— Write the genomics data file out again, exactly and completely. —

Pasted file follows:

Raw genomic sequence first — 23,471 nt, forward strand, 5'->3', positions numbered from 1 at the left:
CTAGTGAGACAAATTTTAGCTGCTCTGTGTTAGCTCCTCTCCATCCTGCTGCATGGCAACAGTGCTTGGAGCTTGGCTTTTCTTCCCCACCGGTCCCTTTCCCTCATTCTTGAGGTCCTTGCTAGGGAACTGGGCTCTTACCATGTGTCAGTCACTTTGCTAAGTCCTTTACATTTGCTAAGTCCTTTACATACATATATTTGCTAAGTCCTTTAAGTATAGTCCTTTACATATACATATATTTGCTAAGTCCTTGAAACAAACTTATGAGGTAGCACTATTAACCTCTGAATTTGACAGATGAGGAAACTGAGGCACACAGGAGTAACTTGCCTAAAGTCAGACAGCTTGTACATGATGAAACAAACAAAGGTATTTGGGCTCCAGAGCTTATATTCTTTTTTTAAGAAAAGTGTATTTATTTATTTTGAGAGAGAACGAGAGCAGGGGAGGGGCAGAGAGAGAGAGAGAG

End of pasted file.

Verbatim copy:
Raw genomic sequence first — 23,471 nt, forward strand, 5'->3', positions numbered from 1 at the left:
CTAGTGAGACAAATTTTAGCTGCTCTGTGTTAGCTCCTCTCCATCCTGCTGCATGGCAACAGTGCTTGGAGCTTGGCTTTTCTTCCCCACCGGTCCCTTTCCCTCATTCTTGAGGTCCTTGCTAGGGAACTGGGCTCTTACCATGTGTCAGTCACTTTGCTAAGTCCTTTACATTTGCTAAGTCCTTTACATACATATATTTGCTAAGTCCTTTAAGTATAGTCCTTTACATATACATATATTTGCTAAGTCCTTGAAACAAACTTATGAGGTAGCACTATTAACCTCTGAATTTGACAGATGAGGAAACTGAGGCACACAGGAGTAACTTGCCTAAAGTCAGACAGCTTGTACATGATGAAACAAACAAAGGTATTTGGGCTCCAGAGCTTATATTCTTTTTTTAAGAAAAGTGTATTTATTTATTTTGAGAGAGAACGAGAGCAGGGGAGGGGCAGAGAGAGAGAGAGAG